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What are technology investors doing to retain and incentivise key personnel in their acquisitions?

With many technology companies using transactions to acquire talented people, as well as products and services, it is no surprise that employment issues are at the top of their due diligence agendas.

These companies are bringing a different perspective to the personnel element of acquisitions and collaborations than has traditionally been the case in other industries.

Since “acqui-hiring” is so often a main motivation for doing deals, they take a far more collaborative approach, seeing employees, at all levels from founders down, as a valuable part of the transaction.

Retention incentives growing

In many jurisdictions, we are seeing acquirers placing greater emphasis on retaining employees via incentive arrangements.

Many technology companies are specifically targeting companies that can help them overcome skills shortages in key roles, not least software developers and engineers, and to bring in new synergies and innovative minds.

Restrictive covenants are an important tool in protecting an acquirer’s interests but generally only provide protection for a year post termination and are often hard to enforce in practice in some jurisdictions.

To enable staff to share the fruits of the success of the business, so that everyone has a common goal, the use of incentive arrangements such as restricted share plans and share option plans – which vest over a multi-year period – are seen as a valuable incentive and retention tool.

Earn-out arrangements are also not only becoming more prevalent in many jurisdictions, but tend to be of higher value and vest over longer periods than before, even though they do have the potential to create conflict where there are disagreements over company valuations at key trigger points.

In jurisdictions where there are strict foreign exchange controls, the legal regimes may not cater for certain incentive arrangements.

For example, employers do not have the ability to offer equity-based incentives of overseas, unlisted companies to their staff in China.

This may create a situation where the members of top management across a global workforce are incentivised in different ways. An incentive arrangement structured in the form of a simple cash bonus in places with high tax rates (the individual income tax in China and the UK is up to 45%) can often be seen as less attractive.

Non-financial metrics

Not all incentive and retention arrangements are measured by reference to financial performance.

Increasingly, we are seeing buyers focus on non-financial metrics, such as diversity, equity, and inclusion goals, to get clearer assurance that the target is taking proper regard of governance and ESG issues.

A key governance issue is succession planning.

Buyers will often be looking for evidence that the target has properly thought through who will lead the company in the future and what obligations and objectives are in place for the leadership team over the next few years.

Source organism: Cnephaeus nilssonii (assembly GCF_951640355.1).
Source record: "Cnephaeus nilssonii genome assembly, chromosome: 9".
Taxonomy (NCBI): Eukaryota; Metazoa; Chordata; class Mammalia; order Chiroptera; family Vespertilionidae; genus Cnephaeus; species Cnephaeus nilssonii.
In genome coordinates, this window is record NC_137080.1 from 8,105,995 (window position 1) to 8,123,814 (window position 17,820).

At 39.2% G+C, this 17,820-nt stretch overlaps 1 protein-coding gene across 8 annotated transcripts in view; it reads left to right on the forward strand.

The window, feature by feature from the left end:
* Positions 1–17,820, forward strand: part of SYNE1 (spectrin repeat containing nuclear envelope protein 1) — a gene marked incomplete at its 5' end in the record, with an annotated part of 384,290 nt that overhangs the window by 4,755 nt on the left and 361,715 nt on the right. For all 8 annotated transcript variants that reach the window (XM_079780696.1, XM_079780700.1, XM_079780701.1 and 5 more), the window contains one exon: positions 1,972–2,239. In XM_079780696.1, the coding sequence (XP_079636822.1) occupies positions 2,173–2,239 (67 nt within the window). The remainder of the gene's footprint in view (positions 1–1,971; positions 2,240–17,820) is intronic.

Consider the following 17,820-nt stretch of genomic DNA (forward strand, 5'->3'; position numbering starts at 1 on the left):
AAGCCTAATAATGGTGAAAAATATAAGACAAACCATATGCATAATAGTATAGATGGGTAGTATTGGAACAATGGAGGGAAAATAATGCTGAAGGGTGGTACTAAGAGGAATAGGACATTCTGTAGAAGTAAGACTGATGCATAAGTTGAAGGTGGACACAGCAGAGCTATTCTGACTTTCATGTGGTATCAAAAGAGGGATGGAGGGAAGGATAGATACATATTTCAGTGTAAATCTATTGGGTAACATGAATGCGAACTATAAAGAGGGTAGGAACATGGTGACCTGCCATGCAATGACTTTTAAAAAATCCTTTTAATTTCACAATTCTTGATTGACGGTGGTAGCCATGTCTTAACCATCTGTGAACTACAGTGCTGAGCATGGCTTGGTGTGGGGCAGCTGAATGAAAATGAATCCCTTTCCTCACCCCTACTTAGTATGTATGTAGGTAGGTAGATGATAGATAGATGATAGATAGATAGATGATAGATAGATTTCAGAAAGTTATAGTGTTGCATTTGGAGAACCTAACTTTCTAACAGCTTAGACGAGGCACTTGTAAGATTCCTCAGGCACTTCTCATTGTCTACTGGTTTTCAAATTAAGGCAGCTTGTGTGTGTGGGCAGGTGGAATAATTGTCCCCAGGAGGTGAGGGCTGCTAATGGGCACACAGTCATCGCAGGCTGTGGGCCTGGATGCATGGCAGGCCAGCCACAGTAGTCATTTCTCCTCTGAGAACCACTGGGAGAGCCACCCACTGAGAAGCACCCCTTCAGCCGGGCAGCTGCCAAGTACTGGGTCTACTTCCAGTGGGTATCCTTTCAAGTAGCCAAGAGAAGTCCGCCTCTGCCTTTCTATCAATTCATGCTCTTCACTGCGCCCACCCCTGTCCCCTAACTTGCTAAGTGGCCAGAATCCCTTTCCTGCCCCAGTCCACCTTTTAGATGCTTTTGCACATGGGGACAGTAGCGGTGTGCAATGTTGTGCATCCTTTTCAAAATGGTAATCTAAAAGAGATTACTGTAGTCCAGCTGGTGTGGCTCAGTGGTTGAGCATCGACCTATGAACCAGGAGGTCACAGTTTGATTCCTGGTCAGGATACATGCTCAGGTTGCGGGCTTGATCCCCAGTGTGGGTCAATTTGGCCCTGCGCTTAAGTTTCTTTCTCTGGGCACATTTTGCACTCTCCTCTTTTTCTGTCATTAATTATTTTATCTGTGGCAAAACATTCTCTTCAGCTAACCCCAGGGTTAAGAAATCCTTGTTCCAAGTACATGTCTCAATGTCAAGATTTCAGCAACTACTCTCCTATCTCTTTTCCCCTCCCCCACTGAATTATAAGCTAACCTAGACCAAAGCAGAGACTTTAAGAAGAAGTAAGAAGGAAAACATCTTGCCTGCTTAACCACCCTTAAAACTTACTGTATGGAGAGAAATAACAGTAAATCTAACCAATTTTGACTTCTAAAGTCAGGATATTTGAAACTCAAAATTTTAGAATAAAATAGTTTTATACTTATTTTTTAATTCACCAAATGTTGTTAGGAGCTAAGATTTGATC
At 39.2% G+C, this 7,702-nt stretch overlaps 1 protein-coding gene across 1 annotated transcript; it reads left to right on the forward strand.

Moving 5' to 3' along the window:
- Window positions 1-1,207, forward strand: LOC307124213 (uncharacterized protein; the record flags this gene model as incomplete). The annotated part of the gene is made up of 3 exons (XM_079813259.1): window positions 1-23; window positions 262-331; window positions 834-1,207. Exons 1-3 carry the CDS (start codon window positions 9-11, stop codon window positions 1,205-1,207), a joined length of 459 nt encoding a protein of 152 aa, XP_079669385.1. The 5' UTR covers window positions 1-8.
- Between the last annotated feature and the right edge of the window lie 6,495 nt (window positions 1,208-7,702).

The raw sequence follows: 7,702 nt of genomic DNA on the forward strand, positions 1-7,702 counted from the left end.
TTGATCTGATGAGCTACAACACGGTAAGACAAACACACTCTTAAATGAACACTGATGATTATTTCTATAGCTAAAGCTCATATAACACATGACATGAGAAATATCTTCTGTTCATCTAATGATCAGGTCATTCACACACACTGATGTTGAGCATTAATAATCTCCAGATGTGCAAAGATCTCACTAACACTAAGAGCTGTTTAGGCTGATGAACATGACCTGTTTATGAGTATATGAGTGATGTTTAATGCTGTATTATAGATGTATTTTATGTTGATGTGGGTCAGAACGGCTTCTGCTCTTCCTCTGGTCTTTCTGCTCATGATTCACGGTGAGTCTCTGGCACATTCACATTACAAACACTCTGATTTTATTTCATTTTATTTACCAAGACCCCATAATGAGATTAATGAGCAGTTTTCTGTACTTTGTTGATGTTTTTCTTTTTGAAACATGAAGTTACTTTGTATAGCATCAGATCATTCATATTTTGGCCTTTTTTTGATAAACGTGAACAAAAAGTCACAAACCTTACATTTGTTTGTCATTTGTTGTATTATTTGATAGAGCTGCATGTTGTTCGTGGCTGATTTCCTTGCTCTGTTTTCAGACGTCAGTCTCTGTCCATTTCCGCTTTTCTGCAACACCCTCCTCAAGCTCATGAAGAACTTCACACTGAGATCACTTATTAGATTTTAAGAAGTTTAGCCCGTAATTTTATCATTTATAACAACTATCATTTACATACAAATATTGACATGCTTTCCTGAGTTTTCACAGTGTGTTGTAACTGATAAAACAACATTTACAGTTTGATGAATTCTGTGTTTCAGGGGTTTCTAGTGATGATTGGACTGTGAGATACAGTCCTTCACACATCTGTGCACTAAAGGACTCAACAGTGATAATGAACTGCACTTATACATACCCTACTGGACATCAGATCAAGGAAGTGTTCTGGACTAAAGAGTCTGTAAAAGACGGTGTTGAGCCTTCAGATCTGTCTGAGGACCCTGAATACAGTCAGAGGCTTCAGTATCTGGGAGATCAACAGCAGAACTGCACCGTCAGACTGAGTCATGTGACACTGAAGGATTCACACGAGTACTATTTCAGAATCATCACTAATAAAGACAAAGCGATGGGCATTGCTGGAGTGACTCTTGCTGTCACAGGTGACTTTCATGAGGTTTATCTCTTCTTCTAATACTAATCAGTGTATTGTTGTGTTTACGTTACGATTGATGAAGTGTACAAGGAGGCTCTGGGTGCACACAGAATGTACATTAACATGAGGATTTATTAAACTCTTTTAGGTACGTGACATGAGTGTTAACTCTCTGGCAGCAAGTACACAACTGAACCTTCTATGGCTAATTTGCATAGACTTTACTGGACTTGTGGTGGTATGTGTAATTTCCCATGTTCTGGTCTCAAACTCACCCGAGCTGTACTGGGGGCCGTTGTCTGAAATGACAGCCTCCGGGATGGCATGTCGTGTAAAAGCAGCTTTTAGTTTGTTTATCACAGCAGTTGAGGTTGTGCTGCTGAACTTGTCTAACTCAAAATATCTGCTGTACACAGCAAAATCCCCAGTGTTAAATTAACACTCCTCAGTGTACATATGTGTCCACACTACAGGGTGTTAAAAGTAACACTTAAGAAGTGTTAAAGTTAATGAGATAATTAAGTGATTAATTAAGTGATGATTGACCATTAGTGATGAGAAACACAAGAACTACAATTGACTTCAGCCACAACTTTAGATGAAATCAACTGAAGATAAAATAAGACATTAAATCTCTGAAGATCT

While this focus makes good business sense, it can sometimes be challenging to document from a legal perspective.

Employees central to due diligence

Given the importance and value attached to people in many technology deals, due diligence procedures often seek to establish important aspects of the target’s culture, such as staff morale or the relationship with the employee representatives. Such issues are often little more than a box-ticking exercise for other sectors.

Buyers will, for example, often send HR or employee relations specialists in to “take the temperature” and scrutinise staff attitude surveys. Staff turnover/retention rates will also be closely analysed.

But technology companies face some fairly unique challenges, not least that they are often the biggest employers of younger, often more transient workers, who play a large role in the so-called “gig economy”.

The use of contract workers and consultants, often based in different jurisdictions, and working at all levels in the company alongside full-time employees, is now commonplace in this sector. For that reason, risks around the classification of employment status will form an important part of the diligence process.

This remains a contentious area of the law even though there have been some important judgments in key jurisdictions, including rulings by the UK’s Supreme Court in respect of Uber and the taxi and delivery business, Addison Lee.

This is an area of the law that has yet to catch up with the more fluid employment practices that are prevalent in the digital age. Ultimately, it may require changes in public policy to bring employment laws into line with this changed economic reality.

IP and confidentiality

Transactions in this sector are not, of course, only about people and employment practices. Protection of IP remains a critical issue for both companies and employees, and measures around securing trade secrets are often a huge priority for both parties.

IP protection takes on different guises in different jurisdictions.

In the UK it remains relatively straightforward, with the principal focus being on ensuring that employment contracts provide sufficient protection for trade secrets.

China takes a similar approach although, typically, companies involved in R&D have a growing awareness that employees should be rewarded, in addition to their salaries, for their efforts in creating important inventions. If the reward structure is not agreed upfront, there are financial implications for the business and the matter can become contentious.

Overall, the emphasis that technology companies place on the value of employees is a positive trend rather than a hindrance to deals.

Companies in other sectors should take note of this approach.

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